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A Dance by the Lake

by Ed Kyatt

Clayton sat on a bench clasping his cane. He breathed deep and watched the falling leaves morosely, then glanced down at his wristwatch. The hands were stuck at about 7:50, twitching in place. He cursed and tapped the watch.

A young woman, with a jacket over her patterned scrubs, approached the bench and sat beside him. She yelled jokingly. “A little too windy,” she said.

Clayton continued to tap his watch. “When did we change the battery on this thing? Two days ago?”

“Yeah, about two days ago,” said Katie.

Clayton shook his head and cursed again.

“Don’t be mad, Georgie. It happens. Maybe it’s the watch.”

“It’s not the watch,” said Clayton defensively. “I’ve had this thing for years and it never once acted up like this. And I can’t go on with a twitchy watch, it’ll drive me insane.”

After several minutes of Clayton’s complaining, Katie took him by the arm and led him at an easy pace down the path. Trees arched into a canopy of red, yellow and brown, all of which was dancing to the whim of the wind. The surrounding grass could barely be discerned underneath the leaves.

Eventually, the path curved into an open field with a lake ahead. Ducks and geese occupied the water.

“She loved to dance here,” said Clayton.


“My wife, Karen,” he said. “Soon after the war, we danced here. And I proposed to her.”

“You never told me,” said Katie.

“We all danced back then. Let me show you.” He wiggled in Katie’s arms. “Will you let go of me?”

“I believe you,” said Katie. “You really don’t have to show me.”

“Don’t be a sissy,” said Clayton. “Let’s go.” He clasped her hand and wiggled again.

“What about your watch?”

“We’ll go right after.” He swayed and sang loudly.

Katie chuckled. “Okay,” she said. “But, please, take it easy. I don’t want you hurting yourself.” She faced him, cautiously placed an arm around the small of his back and held his hand.

They shuffled slowly, and Clayton hummed a soft tune. The lake reflected the soft afternoon light, filtering delicately through the grey clouds overhead. When Clayton looked up, a youthful strength returned to him. Both time and the landscape had changed.

Flowers bloomed in many places around the lake, dotting the scenery with red, white and pink. The pedestrians, now in post-World War II attire, returned with vigor. A poster endorsing Harry Truman for the presidency hung on a nearby signpost.

Karen laughed. “I’m glad all the fighting in the Navy didn’t spoil your manners.”

A much younger Clayton released her and dropped to one knee, fishing out a tiny box from his pocket.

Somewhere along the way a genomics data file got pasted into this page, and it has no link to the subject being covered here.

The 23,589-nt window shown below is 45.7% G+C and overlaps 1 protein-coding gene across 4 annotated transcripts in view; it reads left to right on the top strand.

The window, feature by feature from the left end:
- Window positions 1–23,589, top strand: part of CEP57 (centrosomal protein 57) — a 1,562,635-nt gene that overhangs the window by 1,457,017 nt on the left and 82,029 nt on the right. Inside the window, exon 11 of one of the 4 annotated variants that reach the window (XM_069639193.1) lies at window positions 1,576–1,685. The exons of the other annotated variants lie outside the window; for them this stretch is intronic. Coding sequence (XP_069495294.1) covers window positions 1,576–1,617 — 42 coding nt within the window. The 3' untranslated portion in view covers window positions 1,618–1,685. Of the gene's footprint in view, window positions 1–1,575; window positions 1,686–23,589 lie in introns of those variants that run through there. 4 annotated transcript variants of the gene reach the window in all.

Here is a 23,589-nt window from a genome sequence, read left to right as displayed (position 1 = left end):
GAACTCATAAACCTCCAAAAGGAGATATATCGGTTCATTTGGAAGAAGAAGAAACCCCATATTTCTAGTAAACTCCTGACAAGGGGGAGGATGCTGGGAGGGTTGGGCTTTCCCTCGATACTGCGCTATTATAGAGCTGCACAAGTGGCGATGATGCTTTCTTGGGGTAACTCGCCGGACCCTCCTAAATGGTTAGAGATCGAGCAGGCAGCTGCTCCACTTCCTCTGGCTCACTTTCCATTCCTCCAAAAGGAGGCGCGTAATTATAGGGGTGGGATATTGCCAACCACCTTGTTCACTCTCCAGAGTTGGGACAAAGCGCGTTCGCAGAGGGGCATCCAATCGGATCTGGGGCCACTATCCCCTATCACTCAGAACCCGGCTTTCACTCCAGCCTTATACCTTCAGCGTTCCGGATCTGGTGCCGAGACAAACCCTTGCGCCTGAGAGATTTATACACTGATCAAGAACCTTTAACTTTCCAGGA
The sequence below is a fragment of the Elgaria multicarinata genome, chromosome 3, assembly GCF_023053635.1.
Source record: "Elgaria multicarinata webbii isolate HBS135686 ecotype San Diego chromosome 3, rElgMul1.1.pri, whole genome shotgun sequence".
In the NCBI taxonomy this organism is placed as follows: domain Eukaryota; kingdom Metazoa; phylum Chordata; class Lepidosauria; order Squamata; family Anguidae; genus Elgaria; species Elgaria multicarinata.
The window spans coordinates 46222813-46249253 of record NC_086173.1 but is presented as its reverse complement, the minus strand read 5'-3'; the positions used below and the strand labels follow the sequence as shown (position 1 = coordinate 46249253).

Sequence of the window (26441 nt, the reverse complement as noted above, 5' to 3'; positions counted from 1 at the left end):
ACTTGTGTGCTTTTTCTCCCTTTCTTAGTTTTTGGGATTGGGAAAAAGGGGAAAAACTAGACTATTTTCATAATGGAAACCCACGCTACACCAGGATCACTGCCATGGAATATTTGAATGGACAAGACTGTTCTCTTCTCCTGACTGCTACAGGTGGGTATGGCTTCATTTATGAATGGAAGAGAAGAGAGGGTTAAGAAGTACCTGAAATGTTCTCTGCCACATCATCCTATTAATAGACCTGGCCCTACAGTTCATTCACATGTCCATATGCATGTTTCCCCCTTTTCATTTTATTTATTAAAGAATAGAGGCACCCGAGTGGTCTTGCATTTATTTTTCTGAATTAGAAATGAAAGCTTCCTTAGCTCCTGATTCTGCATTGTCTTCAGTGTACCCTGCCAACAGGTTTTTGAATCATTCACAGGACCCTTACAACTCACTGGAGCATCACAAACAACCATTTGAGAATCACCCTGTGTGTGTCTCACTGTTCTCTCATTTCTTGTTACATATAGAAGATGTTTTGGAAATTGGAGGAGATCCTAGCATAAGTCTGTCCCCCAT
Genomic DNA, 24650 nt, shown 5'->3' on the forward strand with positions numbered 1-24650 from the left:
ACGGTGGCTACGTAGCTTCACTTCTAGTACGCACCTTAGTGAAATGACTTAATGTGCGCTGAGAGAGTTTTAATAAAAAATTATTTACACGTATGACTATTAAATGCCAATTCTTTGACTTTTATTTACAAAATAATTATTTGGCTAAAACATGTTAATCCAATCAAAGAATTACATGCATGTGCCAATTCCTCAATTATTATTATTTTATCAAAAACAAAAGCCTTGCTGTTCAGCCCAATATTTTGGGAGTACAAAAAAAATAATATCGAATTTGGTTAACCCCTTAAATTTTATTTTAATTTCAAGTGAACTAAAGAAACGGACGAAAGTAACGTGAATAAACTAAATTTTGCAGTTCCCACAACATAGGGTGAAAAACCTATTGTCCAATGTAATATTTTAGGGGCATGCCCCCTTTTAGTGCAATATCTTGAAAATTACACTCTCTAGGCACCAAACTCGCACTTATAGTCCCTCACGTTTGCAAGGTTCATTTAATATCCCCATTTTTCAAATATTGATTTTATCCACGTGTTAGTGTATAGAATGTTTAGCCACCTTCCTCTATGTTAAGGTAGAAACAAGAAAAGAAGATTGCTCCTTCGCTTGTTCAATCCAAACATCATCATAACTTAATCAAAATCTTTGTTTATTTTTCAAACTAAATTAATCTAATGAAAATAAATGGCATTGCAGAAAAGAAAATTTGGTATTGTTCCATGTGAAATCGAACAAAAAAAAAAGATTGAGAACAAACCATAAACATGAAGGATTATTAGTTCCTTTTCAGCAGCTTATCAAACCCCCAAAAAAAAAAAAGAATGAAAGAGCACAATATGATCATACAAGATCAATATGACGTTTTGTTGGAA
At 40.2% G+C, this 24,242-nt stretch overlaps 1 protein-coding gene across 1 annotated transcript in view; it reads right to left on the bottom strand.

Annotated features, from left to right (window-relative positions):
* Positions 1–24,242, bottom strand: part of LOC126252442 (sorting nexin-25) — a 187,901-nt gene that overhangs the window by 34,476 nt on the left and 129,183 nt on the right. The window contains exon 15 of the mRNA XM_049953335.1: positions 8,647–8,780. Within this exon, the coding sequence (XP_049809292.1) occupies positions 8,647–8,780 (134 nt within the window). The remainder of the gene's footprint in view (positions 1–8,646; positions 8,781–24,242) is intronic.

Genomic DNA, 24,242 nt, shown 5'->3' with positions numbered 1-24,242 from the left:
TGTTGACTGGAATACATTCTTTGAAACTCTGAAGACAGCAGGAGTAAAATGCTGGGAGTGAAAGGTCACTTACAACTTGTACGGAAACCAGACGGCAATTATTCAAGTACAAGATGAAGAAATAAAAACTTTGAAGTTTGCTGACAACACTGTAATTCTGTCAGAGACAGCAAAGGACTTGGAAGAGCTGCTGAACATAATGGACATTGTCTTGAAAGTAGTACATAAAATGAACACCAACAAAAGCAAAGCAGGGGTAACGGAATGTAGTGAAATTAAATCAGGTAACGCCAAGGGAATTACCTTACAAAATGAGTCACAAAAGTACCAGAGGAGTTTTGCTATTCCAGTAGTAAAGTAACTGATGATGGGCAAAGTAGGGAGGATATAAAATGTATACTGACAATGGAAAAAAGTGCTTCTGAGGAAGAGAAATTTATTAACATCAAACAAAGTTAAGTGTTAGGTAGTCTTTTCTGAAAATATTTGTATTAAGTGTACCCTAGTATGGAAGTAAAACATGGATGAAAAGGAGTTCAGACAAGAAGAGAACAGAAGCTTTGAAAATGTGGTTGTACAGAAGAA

“What are you doing?” said Karen, giggling.

“Karen,” he said and swallowed. He opened the box, revealing a ring. “I promise I’ll get you something nicer when I can. But for now, I’m afraid this’ll have to do. And this,” he faltered. “Give me a minute.”

He produced a folded piece of paper from another pocket. “Hold this for a minute, please.” He handed her the ring in its box, unfolded the yellow sheet of paper and cleared his throat. “I love you, Karen,” he said, his eyes squinting at the paper. “I can’t even read my own handwriting. I love you so much it makes my head spin. All the fighting in the ocean was like a cold, harsh winter. But knowing I’d someday come back to you was like the anticipation of spring. You’re my springtime, darling. Will you marry me?”

He folded the paper and placed it back in his pocket. Reaching forward, he grabbed the ring back and held it out for her to see, grinning sheepishly. “This is how they do it in the pictures, right? I don’t know. I’m just a sailor.”

Karen stood flabbergasted, staring at Clayton with a furrowed brow, then crossed her arms and shook her head. “You are the silliest romantic I’ve ever met, Georgie.”

Clayton waited.

She nodded awkwardly and flashed a bright smile. “Yes, Georgie, I’ll marry you.”

Clayton ecstatically clasped her by the waist and twirled her in the air. He then ran his fingers tenderly over her cheek. “I love you, Karen.”

“I love you, too, Georgie,” she said. A loose, white rose petal danced in the air and landed on her head. It quickly got caught in her hair.

“You got something there,” said Clayton, plucking the petal off of her head.

They kissed by the shimmering lake underneath the blue sky.

Clayton’s fingers shriveled and he pulled his face away from Karen. Tears ran down from his eyes. The red, orange and brown of fall, and the overcast day, were back.

“Are you okay?” said Katie, cupping his face with her hands. “Why are you crying, Georgie?”

Clayton pursed his lips and he struggled for breath. “Take me home,” he said.

“What’s wrong?” said Katie, alarmed.

He stooped in her arms and sobbed. His shoulders heaved.

“Let’s go sit down, honey,” she said urgently, and led him to a bench nearby. “What happened?” she said.

“I miss her so much,” he said. “I’ve been alone ever since she passed.” He stammered.

Katie threw an arm around him and drew him closer. “You’re not alone, Georgie. You know I’m here for you.”

“You have your life to live,” he said.

“Look at me,” she said, turning his head slightly toward hers. “Any time you need me, I’ll be here.”

A soft breeze blew as Clayton wiped his tears. A lone white petal flitted in the air and was caught in Katie’s beanie. He gazed at it, plucked it off and held it in his hands.

“Where did that come from?” said Katie, running her hand over her beanie.

At length, he smiled. “Thank you, Katie,” he said.

Katie smiled back. “Anyway, let’s go get that battery changed,” she said.

He flicked his wrist to look at his watch. The hands were moving again.

Copyright © 2017 by Ed Kyatt

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